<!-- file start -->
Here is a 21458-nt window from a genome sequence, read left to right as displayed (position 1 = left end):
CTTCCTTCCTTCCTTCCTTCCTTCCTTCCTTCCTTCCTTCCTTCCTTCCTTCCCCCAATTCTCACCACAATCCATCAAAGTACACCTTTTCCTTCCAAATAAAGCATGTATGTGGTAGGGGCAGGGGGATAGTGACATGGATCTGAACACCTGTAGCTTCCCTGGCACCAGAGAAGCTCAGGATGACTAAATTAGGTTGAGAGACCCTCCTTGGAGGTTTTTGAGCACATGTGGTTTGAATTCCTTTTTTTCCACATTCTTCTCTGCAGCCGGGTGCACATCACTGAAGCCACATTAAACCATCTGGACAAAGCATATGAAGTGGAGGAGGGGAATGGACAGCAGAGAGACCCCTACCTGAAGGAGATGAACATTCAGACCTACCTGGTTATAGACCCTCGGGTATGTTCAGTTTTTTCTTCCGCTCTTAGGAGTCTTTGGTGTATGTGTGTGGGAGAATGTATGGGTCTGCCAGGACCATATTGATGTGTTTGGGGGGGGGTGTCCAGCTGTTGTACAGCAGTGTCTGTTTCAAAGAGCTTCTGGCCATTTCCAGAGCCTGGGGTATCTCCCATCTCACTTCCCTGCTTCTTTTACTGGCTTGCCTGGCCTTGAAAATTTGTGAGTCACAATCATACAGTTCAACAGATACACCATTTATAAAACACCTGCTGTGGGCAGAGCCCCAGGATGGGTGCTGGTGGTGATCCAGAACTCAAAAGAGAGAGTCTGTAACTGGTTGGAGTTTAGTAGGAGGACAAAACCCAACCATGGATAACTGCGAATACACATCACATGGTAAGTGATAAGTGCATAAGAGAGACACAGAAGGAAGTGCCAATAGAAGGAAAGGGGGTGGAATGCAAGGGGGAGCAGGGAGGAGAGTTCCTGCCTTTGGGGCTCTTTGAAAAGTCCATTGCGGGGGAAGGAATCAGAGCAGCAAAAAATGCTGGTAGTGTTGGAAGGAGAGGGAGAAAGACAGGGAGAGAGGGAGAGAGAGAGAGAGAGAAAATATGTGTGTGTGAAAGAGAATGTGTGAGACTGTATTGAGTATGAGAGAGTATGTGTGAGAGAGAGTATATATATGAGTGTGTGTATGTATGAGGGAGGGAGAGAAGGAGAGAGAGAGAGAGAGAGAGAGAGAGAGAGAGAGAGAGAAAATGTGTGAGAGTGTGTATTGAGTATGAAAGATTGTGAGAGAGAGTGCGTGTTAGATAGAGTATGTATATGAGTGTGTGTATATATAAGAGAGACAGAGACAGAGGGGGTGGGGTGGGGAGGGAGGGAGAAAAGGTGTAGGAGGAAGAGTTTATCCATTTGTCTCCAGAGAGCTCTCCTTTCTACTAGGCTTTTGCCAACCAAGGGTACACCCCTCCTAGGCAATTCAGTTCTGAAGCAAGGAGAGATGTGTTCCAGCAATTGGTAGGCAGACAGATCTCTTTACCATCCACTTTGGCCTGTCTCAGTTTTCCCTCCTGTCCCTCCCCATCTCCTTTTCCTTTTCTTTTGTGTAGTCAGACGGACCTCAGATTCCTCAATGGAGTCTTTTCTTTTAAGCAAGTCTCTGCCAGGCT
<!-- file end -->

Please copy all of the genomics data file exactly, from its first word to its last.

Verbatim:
Here is a 21458-nt window from a genome sequence, read left to right as displayed (position 1 = left end):
CTTCCTTCCTTCCTTCCTTCCTTCCTTCCTTCCTTCCTTCCTTCCTTCCTTCCCCCAATTCTCACCACAATCCATCAAAGTACACCTTTTCCTTCCAAATAAAGCATGTATGTGGTAGGGGCAGGGGGATAGTGACATGGATCTGAACACCTGTAGCTTCCCTGGCACCAGAGAAGCTCAGGATGACTAAATTAGGTTGAGAGACCCTCCTTGGAGGTTTTTGAGCACATGTGGTTTGAATTCCTTTTTTTCCACATTCTTCTCTGCAGCCGGGTGCACATCACTGAAGCCACATTAAACCATCTGGACAAAGCATATGAAGTGGAGGAGGGGAATGGACAGCAGAGAGACCCCTACCTGAAGGAGATGAACATTCAGACCTACCTGGTTATAGACCCTCGGGTATGTTCAGTTTTTTCTTCCGCTCTTAGGAGTCTTTGGTGTATGTGTGTGGGAGAATGTATGGGTCTGCCAGGACCATATTGATGTGTTTGGGGGGGGGTGTCCAGCTGTTGTACAGCAGTGTCTGTTTCAAAGAGCTTCTGGCCATTTCCAGAGCCTGGGGTATCTCCCATCTCACTTCCCTGCTTCTTTTACTGGCTTGCCTGGCCTTGAAAATTTGTGAGTCACAATCATACAGTTCAACAGATACACCATTTATAAAACACCTGCTGTGGGCAGAGCCCCAGGATGGGTGCTGGTGGTGATCCAGAACTCAAAAGAGAGAGTCTGTAACTGGTTGGAGTTTAGTAGGAGGACAAAACCCAACCATGGATAACTGCGAATACACATCACATGGTAAGTGATAAGTGCATAAGAGAGACACAGAAGGAAGTGCCAATAGAAGGAAAGGGGGTGGAATGCAAGGGGGAGCAGGGAGGAGAGTTCCTGCCTTTGGGGCTCTTTGAAAAGTCCATTGCGGGGGAAGGAATCAGAGCAGCAAAAAATGCTGGTAGTGTTGGAAGGAGAGGGAGAAAGACAGGGAGAGAGGGAGAGAGAGAGAGAGAGAAAATATGTGTGTGTGAAAGAGAATGTGTGAGACTGTATTGAGTATGAGAGAGTATGTGTGAGAGAGAGTATATATATGAGTGTGTGTATGTATGAGGGAGGGAGAGAAGGAGAGAGAGAGAGAGAGAGAGAGAGAGAGAGAGAGAGAGAAAATGTGTGAGAGTGTGTATTGAGTATGAAAGATTGTGAGAGAGAGTGCGTGTTAGATAGAGTATGTATATGAGTGTGTGTATATATAAGAGAGACAGAGACAGAGGGGGTGGGGTGGGGAGGGAGGGAGAAAAGGTGTAGGAGGAAGAGTTTATCCATTTGTCTCCAGAGAGCTCTCCTTTCTACTAGGCTTTTGCCAACCAAGGGTACACCCCTCCTAGGCAATTCAGTTCTGAAGCAAGGAGAGATGTGTTCCAGCAATTGGTAGGCAGACAGATCTCTTTACCATCCACTTTGGCCTGTCTCAGTTTTCCCTCCTGTCCCTCCCCATCTCCTTTTCCTTTTCTTTTGTGTAGTCAGACGGACCTCAGATTCCTCAATGGAGTCTTTTCTTTTAAGCAAGTCTCTGCCAGGCT